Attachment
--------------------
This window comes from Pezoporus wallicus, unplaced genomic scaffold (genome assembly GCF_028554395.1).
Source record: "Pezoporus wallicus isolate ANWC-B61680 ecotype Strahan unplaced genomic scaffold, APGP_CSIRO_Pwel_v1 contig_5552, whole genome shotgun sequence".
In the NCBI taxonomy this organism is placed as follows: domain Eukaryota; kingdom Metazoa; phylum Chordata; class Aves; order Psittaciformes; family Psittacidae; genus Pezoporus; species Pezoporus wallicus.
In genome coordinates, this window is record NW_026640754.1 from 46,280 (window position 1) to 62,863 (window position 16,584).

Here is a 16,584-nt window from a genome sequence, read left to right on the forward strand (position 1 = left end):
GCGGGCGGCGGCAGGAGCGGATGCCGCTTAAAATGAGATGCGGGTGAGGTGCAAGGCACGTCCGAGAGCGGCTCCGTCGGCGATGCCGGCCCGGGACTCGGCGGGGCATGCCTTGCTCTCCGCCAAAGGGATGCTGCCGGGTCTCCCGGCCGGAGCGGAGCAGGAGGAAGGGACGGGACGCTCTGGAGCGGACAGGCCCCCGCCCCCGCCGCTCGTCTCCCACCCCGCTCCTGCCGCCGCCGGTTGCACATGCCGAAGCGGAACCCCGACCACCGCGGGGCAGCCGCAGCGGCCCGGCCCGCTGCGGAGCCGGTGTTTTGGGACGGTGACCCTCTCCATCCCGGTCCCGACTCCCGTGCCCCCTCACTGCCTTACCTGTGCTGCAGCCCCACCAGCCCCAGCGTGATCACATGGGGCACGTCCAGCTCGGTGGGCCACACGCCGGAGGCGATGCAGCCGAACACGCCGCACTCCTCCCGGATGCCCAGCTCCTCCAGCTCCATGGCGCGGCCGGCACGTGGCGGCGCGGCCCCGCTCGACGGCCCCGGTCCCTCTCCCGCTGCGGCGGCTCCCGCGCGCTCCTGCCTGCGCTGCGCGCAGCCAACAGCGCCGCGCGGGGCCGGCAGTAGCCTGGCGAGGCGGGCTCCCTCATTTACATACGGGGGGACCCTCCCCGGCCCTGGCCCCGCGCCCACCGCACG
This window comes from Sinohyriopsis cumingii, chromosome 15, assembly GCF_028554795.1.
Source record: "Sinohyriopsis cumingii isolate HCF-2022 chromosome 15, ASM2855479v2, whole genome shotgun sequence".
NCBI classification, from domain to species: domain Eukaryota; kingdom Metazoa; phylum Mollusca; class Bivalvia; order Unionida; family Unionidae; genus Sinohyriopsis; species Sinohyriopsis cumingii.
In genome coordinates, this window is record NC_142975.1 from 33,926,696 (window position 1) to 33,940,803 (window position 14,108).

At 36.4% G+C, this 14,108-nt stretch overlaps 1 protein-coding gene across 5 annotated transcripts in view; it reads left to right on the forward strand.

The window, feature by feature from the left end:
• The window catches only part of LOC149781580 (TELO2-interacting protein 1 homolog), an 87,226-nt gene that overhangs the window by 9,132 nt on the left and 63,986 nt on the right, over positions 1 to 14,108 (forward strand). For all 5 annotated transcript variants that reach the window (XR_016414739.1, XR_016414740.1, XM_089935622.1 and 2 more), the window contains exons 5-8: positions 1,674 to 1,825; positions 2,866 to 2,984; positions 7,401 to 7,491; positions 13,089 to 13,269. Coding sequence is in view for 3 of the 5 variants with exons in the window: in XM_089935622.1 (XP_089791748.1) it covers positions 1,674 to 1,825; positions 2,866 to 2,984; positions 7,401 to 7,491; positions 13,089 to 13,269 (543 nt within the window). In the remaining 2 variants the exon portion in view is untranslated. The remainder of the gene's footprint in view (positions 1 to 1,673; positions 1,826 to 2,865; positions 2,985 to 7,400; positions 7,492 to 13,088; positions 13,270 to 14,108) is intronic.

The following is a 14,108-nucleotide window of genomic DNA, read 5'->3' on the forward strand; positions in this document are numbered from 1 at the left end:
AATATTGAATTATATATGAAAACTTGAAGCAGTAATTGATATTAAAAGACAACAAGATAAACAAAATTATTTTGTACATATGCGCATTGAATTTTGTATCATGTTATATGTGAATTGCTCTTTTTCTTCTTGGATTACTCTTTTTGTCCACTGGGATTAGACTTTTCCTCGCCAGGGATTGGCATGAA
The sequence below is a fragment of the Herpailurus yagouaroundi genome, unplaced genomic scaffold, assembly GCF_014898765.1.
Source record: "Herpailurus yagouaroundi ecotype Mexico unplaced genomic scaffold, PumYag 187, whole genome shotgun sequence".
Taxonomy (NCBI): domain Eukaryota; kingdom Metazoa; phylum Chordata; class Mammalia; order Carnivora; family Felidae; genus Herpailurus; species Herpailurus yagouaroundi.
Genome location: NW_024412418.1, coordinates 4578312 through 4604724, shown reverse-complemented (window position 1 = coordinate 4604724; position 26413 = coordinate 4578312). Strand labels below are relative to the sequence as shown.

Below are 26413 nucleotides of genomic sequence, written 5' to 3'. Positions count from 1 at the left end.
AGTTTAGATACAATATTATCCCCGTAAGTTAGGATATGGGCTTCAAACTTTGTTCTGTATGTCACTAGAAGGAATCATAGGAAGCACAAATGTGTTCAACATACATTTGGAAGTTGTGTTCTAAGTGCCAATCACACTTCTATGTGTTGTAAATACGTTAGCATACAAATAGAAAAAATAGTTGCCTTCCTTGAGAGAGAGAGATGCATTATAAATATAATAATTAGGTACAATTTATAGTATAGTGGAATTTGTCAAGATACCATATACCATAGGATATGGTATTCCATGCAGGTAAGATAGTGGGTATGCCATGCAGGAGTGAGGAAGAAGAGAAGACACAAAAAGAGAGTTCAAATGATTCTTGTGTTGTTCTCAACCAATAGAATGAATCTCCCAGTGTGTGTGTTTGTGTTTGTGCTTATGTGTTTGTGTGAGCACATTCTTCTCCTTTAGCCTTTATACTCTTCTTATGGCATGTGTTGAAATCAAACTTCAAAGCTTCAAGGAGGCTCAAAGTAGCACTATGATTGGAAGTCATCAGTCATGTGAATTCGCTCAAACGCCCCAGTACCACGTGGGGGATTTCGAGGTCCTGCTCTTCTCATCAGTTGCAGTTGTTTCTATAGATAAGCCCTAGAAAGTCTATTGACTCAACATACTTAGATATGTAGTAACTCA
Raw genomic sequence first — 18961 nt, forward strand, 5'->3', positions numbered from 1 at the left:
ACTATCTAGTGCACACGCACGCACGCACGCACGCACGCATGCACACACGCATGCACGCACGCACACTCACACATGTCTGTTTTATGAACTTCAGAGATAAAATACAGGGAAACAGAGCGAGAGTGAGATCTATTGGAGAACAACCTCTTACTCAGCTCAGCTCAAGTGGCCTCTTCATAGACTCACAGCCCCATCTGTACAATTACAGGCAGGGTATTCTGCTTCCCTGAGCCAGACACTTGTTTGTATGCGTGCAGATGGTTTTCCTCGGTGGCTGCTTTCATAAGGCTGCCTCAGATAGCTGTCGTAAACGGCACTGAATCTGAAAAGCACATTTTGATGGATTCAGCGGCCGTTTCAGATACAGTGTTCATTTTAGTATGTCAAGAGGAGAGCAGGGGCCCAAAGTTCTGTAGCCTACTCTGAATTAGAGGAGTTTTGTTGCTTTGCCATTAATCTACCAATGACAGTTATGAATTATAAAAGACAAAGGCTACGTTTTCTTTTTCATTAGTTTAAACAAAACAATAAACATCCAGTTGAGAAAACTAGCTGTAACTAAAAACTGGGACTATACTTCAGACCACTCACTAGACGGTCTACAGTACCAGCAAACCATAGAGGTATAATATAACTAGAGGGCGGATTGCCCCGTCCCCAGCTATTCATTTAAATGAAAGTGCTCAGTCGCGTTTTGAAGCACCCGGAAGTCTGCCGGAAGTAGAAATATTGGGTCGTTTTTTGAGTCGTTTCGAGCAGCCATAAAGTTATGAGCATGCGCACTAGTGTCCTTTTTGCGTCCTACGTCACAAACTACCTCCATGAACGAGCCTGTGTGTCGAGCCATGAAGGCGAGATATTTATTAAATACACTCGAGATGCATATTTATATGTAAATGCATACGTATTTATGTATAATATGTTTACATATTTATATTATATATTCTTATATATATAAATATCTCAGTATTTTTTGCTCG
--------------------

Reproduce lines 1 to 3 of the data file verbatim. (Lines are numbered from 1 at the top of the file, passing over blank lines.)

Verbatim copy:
This window comes from Pezoporus wallicus, unplaced genomic scaffold (genome assembly GCF_028554395.1).
Source record: "Pezoporus wallicus isolate ANWC-B61680 ecotype Strahan unplaced genomic scaffold, APGP_CSIRO_Pwel_v1 contig_5552, whole genome shotgun sequence".
In the NCBI taxonomy this organism is placed as follows: domain Eukaryota; kingdom Metazoa; phylum Chordata; class Aves; order Psittaciformes; family Psittacidae; genus Pezoporus; species Pezoporus wallicus.